BLACKWELL: Plus, Georgia's sweeping new election law, President Biden is calling it Jim Crow in the 21st century. Now he wants Congress to do something about it. (COMMERCIAL BREAK)


BLACKWELL: The latest numbers from the government show that border crossings by migrant children are continuing to surge. There were about 18,000 unaccompanied minors in Border Patrol custody on Thursday. That's 1,000 more than the day before.

PAUL: And we're now getting our first look at the conditions inside a crowded Border Patrol overflow facility. This is in south Texas. Republican Senator James Lankford shared this video. You see people crammed together there on the floor, covered with mylar blankets. This is at the facility in south Texas. CNN's Rosa Flores has more on the long journey that migrants are making before they arrive at these facilities.


ROSA FLORES, CNN CORRESPONDENT: This is what the Biden administration has not allowed America to see. To tell this story, we were escorted by Texas state troopers. Lines of migrants on Texas trails along the Rio Grande. Nancy (ph) is pregnant and cried, describing her painful journey from Honduras. Ronnie (ph) says his family fled Honduras due to devastation from two recent hurricanes. And under this bridge, even more lines of migrants. Their silhouettes beyond the trees, a sign America's immigration system is overwhelmed.

During his first formal press conference, President Biden said --

JOE BIDEN, PRESIDENT OF THE UNITED STATES: I will commit to transparency.

FLORES: And while one pool news camera was allowed inside an HHS facility for unaccompanied migrant children this week, it was a sanitized version of reality, far removed from the bottleneck of this border processing facility. U.S. Customs and Border Protection releasing their own video this week. CNN's repeated requests for access to immigration processing facilities have been denied. The day we captured this video, Texas state troopers were our guides.

UNIDENTIFIED MALE: As soon as they make landfall that's considered the U.S. side for us.

FLORES: Sent here by Governor Greg Abbott earlier this month to thwart smugglers.

VICTOR ESCALON, DPS REGIONAL DIRECTOR: It's a way to suffocate and put a lot of pressure on the cartel.

FLORES: Victor Escalon is the top cop in charge of what Abbott calls Operation Lone Star.

ESCALON: As Border Patrol gets tied up with processing migrants that come across, they'll leave miles, at times, open on the river.

FLORES: That's where Texas steps in, by water, air, and by ground, says Escalon, to fill the gaps of security on the Rio Grande.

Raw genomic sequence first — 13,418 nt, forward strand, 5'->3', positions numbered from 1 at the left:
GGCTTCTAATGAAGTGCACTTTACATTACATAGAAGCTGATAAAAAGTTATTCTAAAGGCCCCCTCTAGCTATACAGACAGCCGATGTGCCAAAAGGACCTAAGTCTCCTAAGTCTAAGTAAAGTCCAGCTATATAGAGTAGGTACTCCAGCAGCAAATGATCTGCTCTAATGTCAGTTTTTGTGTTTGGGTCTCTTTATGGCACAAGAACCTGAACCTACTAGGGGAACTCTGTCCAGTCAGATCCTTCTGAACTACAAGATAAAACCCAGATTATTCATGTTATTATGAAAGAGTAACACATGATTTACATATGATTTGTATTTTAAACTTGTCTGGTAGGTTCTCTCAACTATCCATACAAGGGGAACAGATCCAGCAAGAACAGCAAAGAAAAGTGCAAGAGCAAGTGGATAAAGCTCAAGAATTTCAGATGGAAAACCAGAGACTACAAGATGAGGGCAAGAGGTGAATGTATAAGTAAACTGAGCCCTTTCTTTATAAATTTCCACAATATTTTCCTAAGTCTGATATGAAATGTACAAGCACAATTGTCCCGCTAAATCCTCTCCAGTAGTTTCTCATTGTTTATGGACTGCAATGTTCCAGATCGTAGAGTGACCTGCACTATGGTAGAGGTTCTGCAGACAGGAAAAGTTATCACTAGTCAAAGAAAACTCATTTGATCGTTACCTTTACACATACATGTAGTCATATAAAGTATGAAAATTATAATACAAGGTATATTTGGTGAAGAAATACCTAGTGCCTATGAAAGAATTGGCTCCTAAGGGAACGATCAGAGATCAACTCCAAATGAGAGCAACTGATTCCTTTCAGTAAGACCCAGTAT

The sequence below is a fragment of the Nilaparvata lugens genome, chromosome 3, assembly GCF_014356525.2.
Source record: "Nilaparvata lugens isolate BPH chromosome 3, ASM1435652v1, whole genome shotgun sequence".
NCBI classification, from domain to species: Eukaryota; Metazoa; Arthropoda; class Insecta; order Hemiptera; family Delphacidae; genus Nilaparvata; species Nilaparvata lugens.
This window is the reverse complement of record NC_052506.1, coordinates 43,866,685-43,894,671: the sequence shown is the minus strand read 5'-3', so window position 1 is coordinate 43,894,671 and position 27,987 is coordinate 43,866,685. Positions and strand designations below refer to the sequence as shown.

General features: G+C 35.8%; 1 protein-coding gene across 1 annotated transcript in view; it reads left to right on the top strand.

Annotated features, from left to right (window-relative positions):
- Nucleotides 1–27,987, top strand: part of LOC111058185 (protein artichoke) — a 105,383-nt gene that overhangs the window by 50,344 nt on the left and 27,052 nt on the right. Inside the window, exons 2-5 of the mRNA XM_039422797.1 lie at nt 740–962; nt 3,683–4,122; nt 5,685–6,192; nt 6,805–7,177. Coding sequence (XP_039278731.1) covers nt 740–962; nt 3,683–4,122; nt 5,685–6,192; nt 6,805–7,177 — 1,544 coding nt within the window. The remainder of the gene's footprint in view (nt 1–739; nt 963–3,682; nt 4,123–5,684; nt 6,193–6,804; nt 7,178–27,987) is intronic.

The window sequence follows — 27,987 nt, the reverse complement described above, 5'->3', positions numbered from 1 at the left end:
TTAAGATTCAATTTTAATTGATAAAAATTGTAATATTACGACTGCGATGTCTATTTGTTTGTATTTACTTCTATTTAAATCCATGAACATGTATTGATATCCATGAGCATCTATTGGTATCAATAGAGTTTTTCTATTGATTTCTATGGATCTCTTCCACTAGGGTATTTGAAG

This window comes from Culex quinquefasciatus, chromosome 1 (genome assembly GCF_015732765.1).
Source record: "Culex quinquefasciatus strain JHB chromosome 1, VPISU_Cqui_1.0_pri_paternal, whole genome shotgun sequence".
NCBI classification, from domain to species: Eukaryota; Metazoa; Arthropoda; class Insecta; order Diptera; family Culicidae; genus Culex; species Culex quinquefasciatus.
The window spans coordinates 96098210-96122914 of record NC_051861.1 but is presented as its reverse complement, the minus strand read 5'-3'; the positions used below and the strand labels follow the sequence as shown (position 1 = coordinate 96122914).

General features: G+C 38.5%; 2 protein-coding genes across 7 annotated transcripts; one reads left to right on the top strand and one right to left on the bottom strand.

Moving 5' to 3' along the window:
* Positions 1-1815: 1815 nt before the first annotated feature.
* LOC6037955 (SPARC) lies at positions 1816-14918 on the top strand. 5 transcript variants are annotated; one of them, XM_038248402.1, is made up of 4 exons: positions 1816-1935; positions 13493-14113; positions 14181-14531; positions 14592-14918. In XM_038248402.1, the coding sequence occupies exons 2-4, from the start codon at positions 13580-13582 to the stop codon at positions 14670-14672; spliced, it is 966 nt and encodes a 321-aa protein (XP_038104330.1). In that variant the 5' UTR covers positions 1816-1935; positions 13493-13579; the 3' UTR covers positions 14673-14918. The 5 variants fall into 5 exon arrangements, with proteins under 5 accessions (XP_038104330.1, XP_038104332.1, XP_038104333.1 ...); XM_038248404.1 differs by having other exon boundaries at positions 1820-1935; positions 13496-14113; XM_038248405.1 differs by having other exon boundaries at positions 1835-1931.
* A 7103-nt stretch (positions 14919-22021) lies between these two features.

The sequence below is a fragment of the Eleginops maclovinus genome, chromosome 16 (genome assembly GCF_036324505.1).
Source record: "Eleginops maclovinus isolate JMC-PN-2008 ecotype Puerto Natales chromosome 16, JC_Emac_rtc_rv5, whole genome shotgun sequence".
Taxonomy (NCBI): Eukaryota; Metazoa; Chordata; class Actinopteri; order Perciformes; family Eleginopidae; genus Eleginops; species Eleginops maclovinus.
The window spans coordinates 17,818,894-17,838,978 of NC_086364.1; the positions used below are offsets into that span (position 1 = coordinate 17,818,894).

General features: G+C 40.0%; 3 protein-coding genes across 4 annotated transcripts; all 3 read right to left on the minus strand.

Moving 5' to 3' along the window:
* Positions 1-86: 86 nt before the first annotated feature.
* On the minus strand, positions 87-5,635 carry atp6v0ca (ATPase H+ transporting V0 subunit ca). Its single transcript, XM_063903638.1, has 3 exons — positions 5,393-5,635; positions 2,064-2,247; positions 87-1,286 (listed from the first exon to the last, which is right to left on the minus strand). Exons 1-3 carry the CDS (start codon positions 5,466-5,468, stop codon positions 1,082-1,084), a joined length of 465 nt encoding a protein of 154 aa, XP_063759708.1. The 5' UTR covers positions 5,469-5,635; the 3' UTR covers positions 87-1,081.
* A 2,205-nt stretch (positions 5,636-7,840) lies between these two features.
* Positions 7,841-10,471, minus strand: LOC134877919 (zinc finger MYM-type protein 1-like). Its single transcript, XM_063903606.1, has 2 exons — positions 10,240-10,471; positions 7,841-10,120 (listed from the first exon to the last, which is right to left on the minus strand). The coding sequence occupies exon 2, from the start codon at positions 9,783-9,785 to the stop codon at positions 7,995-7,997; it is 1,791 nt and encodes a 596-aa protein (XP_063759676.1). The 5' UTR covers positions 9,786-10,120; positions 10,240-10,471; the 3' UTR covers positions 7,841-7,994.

According to state troopers, if you look closely in between those trees, you'll see a camp, some sort of staging area on the Mexican side. I'm on the U.S. side and this is one of the hot spots they described, an area, a trail that is used by migrants. And you can clearly see the path. The landscape is peppered with evidence that it is used by migrants. We see clothes, documents, masks, all leading to these dirt trails with arrows pointing migrants to the immigration processing center under the bridge.

Nancy (ph) says feeling hungry for two was the worst part of the journey. While most of the migrants I met said they made the trek on the U.S. because they were poor, this little girl was rich in faith, ending our conversation by saying, thanks, and God bless you.


PAUL: Mayor Juan Trey Mendez, the mayor of Brownsville, Texas, with us now, a border town, of course, in southeast Texas. Mr. Mayor, thank you so much for being with us. Help us understand what the situation is there in Brownsville right now.

MAYOR JUAN "TREY" MENDEZ, BROWNSVILLE, TEXAS: Thank you, and good morning. I think when you think about it, every border city is going to be different. Brownsville's story is different than San Diego's, it's different in Laredo, it's different than Eagle Pass, certainly different from McAllen. But what we're seeing in Brownsville, we're seeing about from the MPP side, and remember that we had an MPP camp in Matamoros, our neighboring city here to the south in Mexico, that had about 700 people. That camp got cleared out about two, three weeks ago, but we're still seeing people that were part of the program that are coming over. There's probably still about 1,000 to 1,500 people left in Matamoros from that. So we're seeing about 75 to 100 a day coming for that. All of those people are being testing by the federal government or their partners in Mexico.

Then we've got the asylum seekers, the people that we're hearing about that are crossing and being apprehended by Border Patrol. They're releasing probably about 200 people per day from that group, and we are testing them here in Brownsville. They're arriving -- they're being transported by the federal government. We're receiving them and we were testing them up until yesterday, when the DHS, the Department of Homeland Security, took over that testing, and it's going actually really well. We're seeing a pretty low positivity rate, and really our focus is trying to get them in and get them out to their sponsors or their family.


PAUL: What happens if somebody does test positive?

MENDEZ: OK, if somebody tests positive, then what we're doing is we're issuing them an order stating the CDC guidelines and letting them know that they should quarantine, and we are offering a hotel that's being paid by a third party provider here in town, free of charge to them, and then they are advised to go to that hotel. I will say not everybody chooses to go to the hotel, but some people do.